The U.S. Air Force wants a brand new drone. It has to do everything the current Predator can do but better, including staying airborne for 1 week and taking advantage of less ground support than its unmanned predecessor. To reach this high bar, the Air Force might consider a hybrid or solar-powered engine, an airship design, and other technology which may not yet exist. But the end product must cost only $1 million per aircraft.
This new program is called the Ultra-Endurance Unmanned Air Vehicle, and program manager Marc Owens in the Air Force Research Laboratory’s Center for Rapid Innovation tells Popular Mechanics that it’ll be ideally fitted to gathering intelligence and can carry cameras and radar rather than bombs. At present, the Air Force is capable of supporting just about 60 drone Combat Air Patrols (CAP) at once, which is not many given that a CAP could possibly be centered on just one village and even focused on following a single high-value individual. Cheap drones could boost numbers and be sent into situations too hazardous for a costlier aircraft.
The new drone should be stealthier than the Predator and its particular lawnmower-like engine, and definately will have satellite communications with a payload at about half the Predator’s. Although an inferior drone will make this new aircraft look like a pipsqueak compared, electronics have shrunk considerably considering that the Predator came into service in 1994. It would be like comparing an iPhone 7 with an IBM Simon.
“Technologically, numerous advancements could be important to guide the actual required objective,” says Owens, mentioning innovative aerodynamic designs, efficient propulsion systems, and solar technology. “But we have been ‘agnostic’ about technology.” In other words, they’re available to ideas. Although they’ll consider several proposals from different companies, only one can join the Air Force’s drone fleet. But this drone’s leading edge requirements may make it a huge challenge to develop.
First is meeting that daunting seven-day flight quota. The Air Force’s Predator can fly for the two-day stretch by making use of a frugal Rotax engine and glider-like wings. But that length can be simply passed using just 1980s technology.
Boeing’s prototype 1988 Condor drone, for example, were built with a 200-foot wingspan, slightly more when compared to a 747 airliner. It was manufactured from new lightweight composite materials, and tipped the scales at 20,300 pounds, under one-thirteenth the load of their 747. A pair of fuel-injected, 6-cylinder piston engines drove the Condor to speeds over 200 mph. It took off from the four-wheeled trolley and landed on skis to save lots of weight and could go on for 58 hours in mid-air, though designers point out that number isn’t even close to its limit as it could likely stay airborne for any week. Like the much smaller Predator, Condor was made for surveillance when Boeing finished the style in 1989, it had been way too expensive.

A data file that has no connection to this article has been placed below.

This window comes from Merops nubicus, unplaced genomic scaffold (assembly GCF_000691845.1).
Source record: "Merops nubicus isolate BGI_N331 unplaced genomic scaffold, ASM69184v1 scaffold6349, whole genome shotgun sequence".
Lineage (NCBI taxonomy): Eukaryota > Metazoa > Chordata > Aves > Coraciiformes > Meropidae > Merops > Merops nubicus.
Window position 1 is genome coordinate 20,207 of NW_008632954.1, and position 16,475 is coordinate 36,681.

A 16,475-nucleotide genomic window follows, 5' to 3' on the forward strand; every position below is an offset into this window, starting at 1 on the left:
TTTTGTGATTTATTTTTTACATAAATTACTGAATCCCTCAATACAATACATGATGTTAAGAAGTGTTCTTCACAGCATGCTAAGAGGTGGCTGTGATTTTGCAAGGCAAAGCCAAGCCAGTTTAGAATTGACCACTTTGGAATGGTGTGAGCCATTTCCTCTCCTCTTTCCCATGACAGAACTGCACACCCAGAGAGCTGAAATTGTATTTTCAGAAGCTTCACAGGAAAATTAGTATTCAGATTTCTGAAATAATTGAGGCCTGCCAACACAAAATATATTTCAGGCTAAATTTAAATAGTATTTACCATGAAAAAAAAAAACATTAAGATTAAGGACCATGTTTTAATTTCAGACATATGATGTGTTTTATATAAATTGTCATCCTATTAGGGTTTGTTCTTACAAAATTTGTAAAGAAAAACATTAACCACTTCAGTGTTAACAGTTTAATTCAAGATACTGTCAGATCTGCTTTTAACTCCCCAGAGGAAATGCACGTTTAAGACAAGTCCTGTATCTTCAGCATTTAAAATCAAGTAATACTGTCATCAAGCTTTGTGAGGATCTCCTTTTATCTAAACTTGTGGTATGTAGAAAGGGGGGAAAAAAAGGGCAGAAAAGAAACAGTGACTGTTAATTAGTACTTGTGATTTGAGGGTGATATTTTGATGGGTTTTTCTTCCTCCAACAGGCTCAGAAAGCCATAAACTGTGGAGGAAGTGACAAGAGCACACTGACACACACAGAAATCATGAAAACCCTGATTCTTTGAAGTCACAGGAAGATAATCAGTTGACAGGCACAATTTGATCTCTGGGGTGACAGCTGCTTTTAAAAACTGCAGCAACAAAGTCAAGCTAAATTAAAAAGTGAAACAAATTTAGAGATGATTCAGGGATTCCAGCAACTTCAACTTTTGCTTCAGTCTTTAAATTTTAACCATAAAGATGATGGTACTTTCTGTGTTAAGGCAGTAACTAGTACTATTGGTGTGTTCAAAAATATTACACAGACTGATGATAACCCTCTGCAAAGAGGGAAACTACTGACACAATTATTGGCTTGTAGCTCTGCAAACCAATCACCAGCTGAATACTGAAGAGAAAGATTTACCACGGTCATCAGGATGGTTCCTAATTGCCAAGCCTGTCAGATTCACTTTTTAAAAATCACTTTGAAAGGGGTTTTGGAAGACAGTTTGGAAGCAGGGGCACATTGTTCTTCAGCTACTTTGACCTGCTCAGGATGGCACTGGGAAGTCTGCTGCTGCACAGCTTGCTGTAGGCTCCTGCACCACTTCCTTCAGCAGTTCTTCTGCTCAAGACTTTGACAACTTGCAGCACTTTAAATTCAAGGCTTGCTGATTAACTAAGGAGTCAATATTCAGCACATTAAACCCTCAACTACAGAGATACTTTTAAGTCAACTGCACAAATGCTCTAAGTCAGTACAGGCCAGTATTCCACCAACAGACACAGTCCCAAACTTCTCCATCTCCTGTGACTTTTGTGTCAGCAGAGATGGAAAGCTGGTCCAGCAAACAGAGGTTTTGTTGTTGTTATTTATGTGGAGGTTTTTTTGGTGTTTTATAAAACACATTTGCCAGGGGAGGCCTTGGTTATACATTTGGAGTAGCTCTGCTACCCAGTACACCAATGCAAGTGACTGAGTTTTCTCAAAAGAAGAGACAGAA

What if the winning design isn’t a winged drone whatsoever, but an airship? The Air Force doesn’t always have an incredible history with lighter-than-air dirigibles, because it’s already canceled the $200 million Blue Devil drone blimp in 2012 (the Army also terminated their similar LEMV in 2013). Other airships, like DARPA’s Walrus, have met similar fates. Any airship proposal to the Ultra-Endurance UAV will have to hold steady rich in 50 mph winds. Airlander says its airships can survive up to 80 mph gales, but claiming has not been tested.
The Air Force’s best bet is likely a hybrid engine combining solar powered energy with fuel cells, a concept derived coming from a NASA study into long-endurance air vehicles. Airbus is focusing on the Zephyr, an ungainly solar craft with a 70-foot wingspan, which supports the record for that level of hours airborne at 336 (about two whole weeks). But its 11-pound payload is just a fraction of the the Air Force needs.
Maybe more complex solar drones might towards the job. Google’s planned Solara 60 meets the USAF’s payload target, but even its little brother, the Solara 50, will definitely cost an excellent $10 million, far beyond the $1 million target.
But hope remains. Back in 2008, a similarly ambitious Air Force program aimed to deliver Predator-type capability in a fraction from the cost. The horribly named “Low Cost Intelligence, Surveillance and Reconnaissance, Unmanned Aerial Vehicle” would carry a camera as well as a laser designator with day-long flight time with a bargain price of $50,000 compared on the Predator’s $4 million.
Navmar Applied Sciences Corporation met the task with advanced aerodynamics, composite materials, and off-the-shelf (and hence cheap) electronics. Its design took over as RQ-23 TigerShark, that has seen service in Afghanistan hunting buried IEDs. So cost-cutting in terms of making next-generation drones is achievable.
Owens says the prototype should start flying couple of years following the first contract is awarded. Transition to service is dependent upon how well it works and whether or not the Air Force still needs it if it is finished. So this highly advanced drone could just become another forgotten project rotting in the hangar much like the Condor as well as the LEMV, or it might blossom into a significant element of the U.S. Air Force’s drone fleet, giving an eyes-on view anywhere and everywhere on earth.